Monday, February 3, 2014

album review: 'salute' by little mix

Let me explain a bit how my schedule works. At the beginning of each month, I go through the lists of albums to be released and choose the ones I want to cover. Throughout the month, I make sure to go through the list multiple times to update it, if by some chance I miss an album or someone surprises me (hi, Beyonce!). And when it comes to albums with release dates that are different for international audiences, I tend to be ambivalent on which date I choose - if I the month is busy, I'll typically choose the later one.

That's the main reason why I didn't cover Little Mix's album Salute when it came out late last year. I rationalized that since it had an American release date in February and given my nightmarish schedule in October and November, I figured a delay until 2014 was fine. But even with that in mind, I wasn't really excited to cover this record. I've said in the past that I'm not ashamed of my liking of boy bands or even acts like S Club 7, but I've had mixed luck with girl groups. My favourite is probably still Girls Aloud, but that was more for the phenomenal production work of Xenomania rather than the girls' individual performances. And while I'm mostly ambivalent to positive on The Spice Girls (they've got some great singles, but the albums are the furthest thing from cohesive or all that solid), I really couldn't stand Destiny's Child, who I always thought was the poor man's TLC and never really grew beyond being a jump-off platform for Beyonce (because that's what the band was). 

And maybe that was the reason I was a little reticent against approaching Little Mix's second album, because the band made it clear they were moving away from the 'club-dance' scene towards R&B-flavoured pop, and while I don't dislike the genre, it's not something that always interests me, particularly when it's backed by Simon Cowell's record label. And that's the other problem - Simon Cowell has a bad reputation among music circles over the past decade for making sterile copies of what's popular in pop music rather than innovating, and he proved that last year with the insane overproduction on Little Mix's label mates Fifth Harmony, another girl group that never really resonated with me. In other words, I didn't have a good feeling about Salute; was I wrong?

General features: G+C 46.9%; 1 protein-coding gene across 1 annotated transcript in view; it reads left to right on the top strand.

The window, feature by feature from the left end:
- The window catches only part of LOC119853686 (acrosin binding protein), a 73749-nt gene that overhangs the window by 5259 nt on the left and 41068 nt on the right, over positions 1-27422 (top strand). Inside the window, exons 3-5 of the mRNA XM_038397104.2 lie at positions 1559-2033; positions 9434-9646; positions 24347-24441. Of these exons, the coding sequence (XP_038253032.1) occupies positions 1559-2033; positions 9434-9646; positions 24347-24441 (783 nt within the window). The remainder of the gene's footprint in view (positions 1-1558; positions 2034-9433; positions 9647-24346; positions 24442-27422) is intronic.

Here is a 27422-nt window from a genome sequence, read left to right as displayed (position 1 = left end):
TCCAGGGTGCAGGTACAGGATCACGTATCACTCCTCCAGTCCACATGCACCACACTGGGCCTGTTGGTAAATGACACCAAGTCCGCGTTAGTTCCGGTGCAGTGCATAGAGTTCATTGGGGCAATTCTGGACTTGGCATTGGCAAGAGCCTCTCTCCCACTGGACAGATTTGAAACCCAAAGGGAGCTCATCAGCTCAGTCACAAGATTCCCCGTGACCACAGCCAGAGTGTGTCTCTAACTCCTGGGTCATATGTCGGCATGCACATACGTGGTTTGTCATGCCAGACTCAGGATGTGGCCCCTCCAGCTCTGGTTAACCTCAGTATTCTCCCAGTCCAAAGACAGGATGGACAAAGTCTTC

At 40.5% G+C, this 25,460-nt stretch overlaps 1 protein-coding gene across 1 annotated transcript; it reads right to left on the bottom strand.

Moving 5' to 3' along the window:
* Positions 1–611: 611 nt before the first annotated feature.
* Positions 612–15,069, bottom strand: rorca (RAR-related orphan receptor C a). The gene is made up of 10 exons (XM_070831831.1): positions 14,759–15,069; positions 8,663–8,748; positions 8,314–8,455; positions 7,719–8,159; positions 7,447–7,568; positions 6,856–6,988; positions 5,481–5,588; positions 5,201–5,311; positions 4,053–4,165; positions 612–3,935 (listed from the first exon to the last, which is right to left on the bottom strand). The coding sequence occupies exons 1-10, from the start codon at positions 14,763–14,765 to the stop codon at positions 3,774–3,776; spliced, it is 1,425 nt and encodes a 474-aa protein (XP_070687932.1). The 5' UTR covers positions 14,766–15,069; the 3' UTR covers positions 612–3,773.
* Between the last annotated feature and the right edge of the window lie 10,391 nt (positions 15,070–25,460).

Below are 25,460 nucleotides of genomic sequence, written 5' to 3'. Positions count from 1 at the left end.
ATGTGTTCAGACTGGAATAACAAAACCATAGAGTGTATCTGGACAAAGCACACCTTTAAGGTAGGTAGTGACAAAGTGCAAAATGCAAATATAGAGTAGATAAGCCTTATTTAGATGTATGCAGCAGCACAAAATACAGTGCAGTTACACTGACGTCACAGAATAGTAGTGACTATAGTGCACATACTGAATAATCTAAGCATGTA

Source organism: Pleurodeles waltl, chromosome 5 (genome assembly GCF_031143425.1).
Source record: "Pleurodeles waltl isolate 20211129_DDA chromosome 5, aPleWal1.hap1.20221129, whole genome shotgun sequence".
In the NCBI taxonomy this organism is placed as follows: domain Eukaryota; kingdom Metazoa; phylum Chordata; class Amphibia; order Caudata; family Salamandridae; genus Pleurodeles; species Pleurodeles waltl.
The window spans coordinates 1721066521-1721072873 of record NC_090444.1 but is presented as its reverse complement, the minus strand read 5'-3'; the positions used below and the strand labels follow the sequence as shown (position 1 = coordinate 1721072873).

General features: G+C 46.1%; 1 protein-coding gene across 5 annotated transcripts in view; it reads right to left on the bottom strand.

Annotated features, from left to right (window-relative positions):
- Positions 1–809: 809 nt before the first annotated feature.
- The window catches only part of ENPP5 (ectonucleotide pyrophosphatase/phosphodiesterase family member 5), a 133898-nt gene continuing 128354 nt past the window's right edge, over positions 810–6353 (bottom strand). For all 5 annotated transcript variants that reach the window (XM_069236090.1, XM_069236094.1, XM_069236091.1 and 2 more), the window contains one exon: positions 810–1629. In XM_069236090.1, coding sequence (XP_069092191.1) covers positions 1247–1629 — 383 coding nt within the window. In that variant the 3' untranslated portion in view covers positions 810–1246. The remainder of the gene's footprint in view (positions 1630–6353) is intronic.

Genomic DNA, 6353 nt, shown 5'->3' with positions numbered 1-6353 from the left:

Actually, yes, I was wrong, because Salute by Little Mix isn't bad at all. In fact, I was a little startled by how much I enjoyed big parts of it. I don't want to oversell this album, because it's not great, but it was certainly better than I expected it would be. If I'm going to make a boy band comparison, I liked most of this album for the same reasons I liked Word of Mouth by The Wanted - it's an album that understands its scope and plays within that range to make a solid pop album.

So let's start with the girls themselves. In the first good step of girl groups, Perrie, Jesy, Leigh-Anne, and Jade actually have distinctive voices and personalities, and they bounce off of each other well. I probably like Perrie and Leigh-Anne's voices the most - they have the most texture and passion and I can see Perrie in particular maturing into a pretty potent vocalist with an edge. What's also impressive is that the girls don't just go for sheer volume and actually do harmonize pretty damn well, even delivering an a capella tune with 'Boy' and proving that there's actual talent behind this pop girl group. And honestly, I don't see them holding onto that 'pop' image much longer, as all of their voices would be a solid fit in R&B.